26 Responsibilities of Federal Agencies Screening Standards and Infrastructure: -HRSA to guide development of screening standards/infrastructure Education and Training: -HRSA to fund development of education/training materials -FDA to provide guidance to industry, staff on pulse oximeters Research: -NIH to focus on screening technology, diagnostic processes, care provided and health outcomes Surveillance: -CDC to monitor infant mortality and health outcomes (utility and evaluation)

27 Role of Public Health Agencies Public awareness Facilitate standardization of implementation Develop process for diagnostic confirmation, follow-up, and data collection Quality Assurance Overall evaluation

28 CCHD: State level

29 CCDH Screening Today

30 Survey by NBDPN, 2010, 2011 Slide from J. Glidewell

31

32 CCHD Demonstration Projects HRSA Funded 3 year projects Six States/ regions – Wisconsin – Michigan – New Jersey – New England Genetics Consortium 5 New England States: ME, NH, RI, CT, VT – Utah – Virginia

33 Requirements Network with state DPH, hospitals/birthing centers Reporting and education at the Provider and state level Guidelines for collection and reporting Educational programs State Level electronic system for information collection form hospital to state Demonstration Projects

34 Demonstration Projects: What is required of the hospitals involved 1) Number of infants born per year 2) Number of infants screened per year 3) Number of infants with abnormal screens and referred for additional cardiac evaluations 4) Number of infants diagnosed with CCHD before discharge 5) Number of infants diagnosed with CCHD within one year of age (not detected via screening) and the comparison of outcomes regarding NBS detection and clinical detection at each participating hospital and/or birth facility 6) Cost data – cost for screening per infant; costs associated with a positive screen, including follow-up 7) Number of health providers trained on CCHD and screening protocols 8) Number parents/families educated and counseled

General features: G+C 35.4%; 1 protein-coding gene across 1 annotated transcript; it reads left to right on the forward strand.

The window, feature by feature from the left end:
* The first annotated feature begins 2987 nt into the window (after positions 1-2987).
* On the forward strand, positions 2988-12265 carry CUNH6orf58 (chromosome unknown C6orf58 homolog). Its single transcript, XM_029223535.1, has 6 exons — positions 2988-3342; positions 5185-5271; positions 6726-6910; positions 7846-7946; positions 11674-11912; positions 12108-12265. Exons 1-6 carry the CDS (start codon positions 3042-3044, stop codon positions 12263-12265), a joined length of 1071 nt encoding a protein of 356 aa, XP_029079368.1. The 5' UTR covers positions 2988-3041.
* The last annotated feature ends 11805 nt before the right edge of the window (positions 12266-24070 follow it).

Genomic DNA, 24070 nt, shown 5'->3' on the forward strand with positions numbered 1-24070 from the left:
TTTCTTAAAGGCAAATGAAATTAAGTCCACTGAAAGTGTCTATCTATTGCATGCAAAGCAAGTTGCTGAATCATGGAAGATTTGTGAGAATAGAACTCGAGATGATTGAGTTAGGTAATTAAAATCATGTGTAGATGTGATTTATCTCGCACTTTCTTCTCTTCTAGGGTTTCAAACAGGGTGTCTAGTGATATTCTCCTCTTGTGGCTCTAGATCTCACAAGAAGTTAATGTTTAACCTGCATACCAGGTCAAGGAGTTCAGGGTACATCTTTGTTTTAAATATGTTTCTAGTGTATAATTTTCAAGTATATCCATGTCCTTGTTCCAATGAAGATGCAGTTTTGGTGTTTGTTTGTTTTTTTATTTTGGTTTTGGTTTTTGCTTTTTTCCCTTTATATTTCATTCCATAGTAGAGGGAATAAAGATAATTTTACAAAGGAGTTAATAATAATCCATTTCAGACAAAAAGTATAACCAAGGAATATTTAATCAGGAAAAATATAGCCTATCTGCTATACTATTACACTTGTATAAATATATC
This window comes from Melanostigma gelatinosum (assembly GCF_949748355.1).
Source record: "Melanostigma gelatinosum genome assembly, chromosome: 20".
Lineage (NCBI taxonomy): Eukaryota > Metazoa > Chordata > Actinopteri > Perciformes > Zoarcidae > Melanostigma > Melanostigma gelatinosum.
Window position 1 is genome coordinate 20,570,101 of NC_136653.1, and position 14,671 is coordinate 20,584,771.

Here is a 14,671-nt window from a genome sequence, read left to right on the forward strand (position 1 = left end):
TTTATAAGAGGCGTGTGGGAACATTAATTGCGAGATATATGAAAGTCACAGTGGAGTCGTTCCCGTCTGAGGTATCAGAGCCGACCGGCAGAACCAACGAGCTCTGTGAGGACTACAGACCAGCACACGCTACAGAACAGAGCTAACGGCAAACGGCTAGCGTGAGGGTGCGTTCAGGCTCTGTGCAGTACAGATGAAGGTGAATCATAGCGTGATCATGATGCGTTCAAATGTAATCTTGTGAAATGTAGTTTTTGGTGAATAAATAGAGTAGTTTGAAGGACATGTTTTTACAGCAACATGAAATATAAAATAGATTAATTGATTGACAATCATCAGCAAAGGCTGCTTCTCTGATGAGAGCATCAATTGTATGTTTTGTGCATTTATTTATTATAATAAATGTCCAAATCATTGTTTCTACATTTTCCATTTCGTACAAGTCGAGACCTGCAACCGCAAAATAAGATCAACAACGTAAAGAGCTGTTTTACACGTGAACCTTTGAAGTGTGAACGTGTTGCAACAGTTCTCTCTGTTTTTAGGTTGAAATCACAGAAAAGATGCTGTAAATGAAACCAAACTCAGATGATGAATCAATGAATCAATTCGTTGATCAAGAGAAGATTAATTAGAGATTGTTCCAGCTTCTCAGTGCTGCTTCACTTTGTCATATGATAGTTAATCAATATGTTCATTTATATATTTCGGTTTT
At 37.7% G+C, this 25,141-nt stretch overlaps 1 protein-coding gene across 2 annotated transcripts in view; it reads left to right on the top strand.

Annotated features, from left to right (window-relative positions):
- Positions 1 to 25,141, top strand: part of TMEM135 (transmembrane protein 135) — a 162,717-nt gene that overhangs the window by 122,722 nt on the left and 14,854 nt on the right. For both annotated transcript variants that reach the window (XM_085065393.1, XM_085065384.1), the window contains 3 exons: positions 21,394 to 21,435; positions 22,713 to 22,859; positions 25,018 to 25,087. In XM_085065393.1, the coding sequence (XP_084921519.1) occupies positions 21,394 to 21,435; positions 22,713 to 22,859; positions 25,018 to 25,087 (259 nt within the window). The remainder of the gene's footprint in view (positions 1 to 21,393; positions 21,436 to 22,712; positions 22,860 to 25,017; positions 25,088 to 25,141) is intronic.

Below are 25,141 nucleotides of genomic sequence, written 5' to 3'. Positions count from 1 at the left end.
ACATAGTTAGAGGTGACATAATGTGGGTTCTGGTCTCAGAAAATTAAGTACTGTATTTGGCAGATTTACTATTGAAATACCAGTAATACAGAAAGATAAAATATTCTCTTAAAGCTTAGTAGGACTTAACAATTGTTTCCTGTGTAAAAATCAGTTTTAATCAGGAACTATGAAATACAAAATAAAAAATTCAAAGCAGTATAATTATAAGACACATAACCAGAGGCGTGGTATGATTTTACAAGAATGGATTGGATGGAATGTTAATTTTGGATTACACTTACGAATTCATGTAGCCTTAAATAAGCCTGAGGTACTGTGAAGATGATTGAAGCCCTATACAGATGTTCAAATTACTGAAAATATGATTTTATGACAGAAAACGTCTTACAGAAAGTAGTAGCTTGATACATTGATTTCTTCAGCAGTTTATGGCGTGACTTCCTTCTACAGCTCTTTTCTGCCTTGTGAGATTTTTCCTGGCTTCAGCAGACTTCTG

35 Other Activities Research on feasibility in community hospitals 2 Stakeholder meetings Engaging payers MD first state to pass legislation NJ first state to mandate screening Aug 2012

36 Lessons learned Education is Key – Provider – Parent – Public Each state will do things a bit differently from state level down to hospital Poster/ materials needed to remind people of protocols Champion is important

37 Because every baby deserves to be healthy, and each parent should know about newborn screening

38 Unique Feature: Clickable map takes users to state-approved profile

39 Unique Feature: Condition specific information

40 Condition specific information

41 Advocacy: Driving Force Parent Advocacy Groups 1in100.org

42 Resource list BabysFirstTest.org Pulse Ox Video Babys First Test and Childrens National Medical Center 2012 Challenge Award project – Parent centered resource on pulse-ox Parent centered resource on pulse-ox – Provider centered pulse-ox video Provider centered pulse-ox video CDC: /cchdscreening.Html /cchdscreening.Html

43 References AMCHP and CDC Webinar: March 22, 2012 SACHDNC site badvisory/heritabledisorders/recommendedpan el/index.html badvisory/heritabledisorders/recommendedpan el/index.html Babys First Test: Gerard R. Martin, MD, Elizabeth A. Bradshaw, MSN, RN, CP Childrens National Medical Center

44 Questions? Thank you. Natasha Bonhomme Project Director, Babys First Test Vice President of Strategic Development, Genetic Alliance, Inc